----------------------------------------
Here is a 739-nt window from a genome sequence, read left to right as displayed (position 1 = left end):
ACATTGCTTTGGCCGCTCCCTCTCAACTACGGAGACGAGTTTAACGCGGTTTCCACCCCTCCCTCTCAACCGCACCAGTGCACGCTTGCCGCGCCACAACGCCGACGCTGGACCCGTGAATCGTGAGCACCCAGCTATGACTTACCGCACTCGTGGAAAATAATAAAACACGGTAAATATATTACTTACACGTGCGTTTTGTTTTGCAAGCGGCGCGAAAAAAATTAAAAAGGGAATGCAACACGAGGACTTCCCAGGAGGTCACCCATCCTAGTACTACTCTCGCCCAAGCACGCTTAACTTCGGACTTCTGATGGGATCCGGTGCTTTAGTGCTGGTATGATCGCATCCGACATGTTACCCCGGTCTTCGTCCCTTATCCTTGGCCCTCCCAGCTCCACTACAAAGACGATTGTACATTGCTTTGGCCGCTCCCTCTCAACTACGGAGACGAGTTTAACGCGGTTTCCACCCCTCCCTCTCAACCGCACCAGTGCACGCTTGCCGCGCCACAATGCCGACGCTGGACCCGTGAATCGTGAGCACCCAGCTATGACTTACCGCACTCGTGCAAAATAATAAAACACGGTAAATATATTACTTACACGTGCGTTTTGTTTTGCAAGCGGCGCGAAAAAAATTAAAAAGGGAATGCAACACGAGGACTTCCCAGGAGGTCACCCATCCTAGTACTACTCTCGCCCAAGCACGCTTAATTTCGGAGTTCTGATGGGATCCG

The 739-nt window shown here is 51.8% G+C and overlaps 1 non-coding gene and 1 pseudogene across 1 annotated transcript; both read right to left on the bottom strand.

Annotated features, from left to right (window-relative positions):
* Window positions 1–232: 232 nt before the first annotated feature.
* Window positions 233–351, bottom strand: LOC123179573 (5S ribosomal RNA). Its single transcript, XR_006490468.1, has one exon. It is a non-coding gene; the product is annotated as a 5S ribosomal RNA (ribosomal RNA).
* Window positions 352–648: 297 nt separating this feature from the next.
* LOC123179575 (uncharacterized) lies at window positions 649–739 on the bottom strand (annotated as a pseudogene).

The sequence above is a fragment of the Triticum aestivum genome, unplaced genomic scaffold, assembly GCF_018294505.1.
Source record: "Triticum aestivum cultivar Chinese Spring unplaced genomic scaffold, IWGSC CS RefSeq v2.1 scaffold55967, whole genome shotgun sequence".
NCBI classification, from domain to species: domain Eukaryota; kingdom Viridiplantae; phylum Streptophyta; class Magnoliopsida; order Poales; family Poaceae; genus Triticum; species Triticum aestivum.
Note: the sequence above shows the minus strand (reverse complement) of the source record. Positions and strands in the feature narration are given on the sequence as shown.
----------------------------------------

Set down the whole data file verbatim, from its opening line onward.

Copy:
Here is a 739-nt window from a genome sequence, read left to right as displayed (position 1 = left end):
ACATTGCTTTGGCCGCTCCCTCTCAACTACGGAGACGAGTTTAACGCGGTTTCCACCCCTCCCTCTCAACCGCACCAGTGCACGCTTGCCGCGCCACAACGCCGACGCTGGACCCGTGAATCGTGAGCACCCAGCTATGACTTACCGCACTCGTGGAAAATAATAAAACACGGTAAATATATTACTTACACGTGCGTTTTGTTTTGCAAGCGGCGCGAAAAAAATTAAAAAGGGAATGCAACACGAGGACTTCCCAGGAGGTCACCCATCCTAGTACTACTCTCGCCCAAGCACGCTTAACTTCGGACTTCTGATGGGATCCGGTGCTTTAGTGCTGGTATGATCGCATCCGACATGTTACCCCGGTCTTCGTCCCTTATCCTTGGCCCTCCCAGCTCCACTACAAAGACGATTGTACATTGCTTTGGCCGCTCCCTCTCAACTACGGAGACGAGTTTAACGCGGTTTCCACCCCTCCCTCTCAACCGCACCAGTGCACGCTTGCCGCGCCACAATGCCGACGCTGGACCCGTGAATCGTGAGCACCCAGCTATGACTTACCGCACTCGTGCAAAATAATAAAACACGGTAAATATATTACTTACACGTGCGTTTTGTTTTGCAAGCGGCGCGAAAAAAATTAAAAAGGGAATGCAACACGAGGACTTCCCAGGAGGTCACCCATCCTAGTACTACTCTCGCCCAAGCACGCTTAATTTCGGAGTTCTGATGGGATCCG

The 739-nt window shown here is 51.8% G+C and overlaps 1 non-coding gene and 1 pseudogene across 1 annotated transcript; both read right to left on the bottom strand.

Annotated features, from left to right (window-relative positions):
* Window positions 1–232: 232 nt before the first annotated feature.
* Window positions 233–351, bottom strand: LOC123179573 (5S ribosomal RNA). Its single transcript, XR_006490468.1, has one exon. It is a non-coding gene; the product is annotated as a 5S ribosomal RNA (ribosomal RNA).
* Window positions 352–648: 297 nt separating this feature from the next.
* LOC123179575 (uncharacterized) lies at window positions 649–739 on the bottom strand (annotated as a pseudogene).

The sequence above is a fragment of the Triticum aestivum genome, unplaced genomic scaffold, assembly GCF_018294505.1.
Source record: "Triticum aestivum cultivar Chinese Spring unplaced genomic scaffold, IWGSC CS RefSeq v2.1 scaffold55967, whole genome shotgun sequence".
NCBI classification, from domain to species: domain Eukaryota; kingdom Viridiplantae; phylum Streptophyta; class Magnoliopsida; order Poales; family Poaceae; genus Triticum; species Triticum aestivum.
Note: the sequence above shows the minus strand (reverse complement) of the source record. Positions and strands in the feature narration are given on the sequence as shown.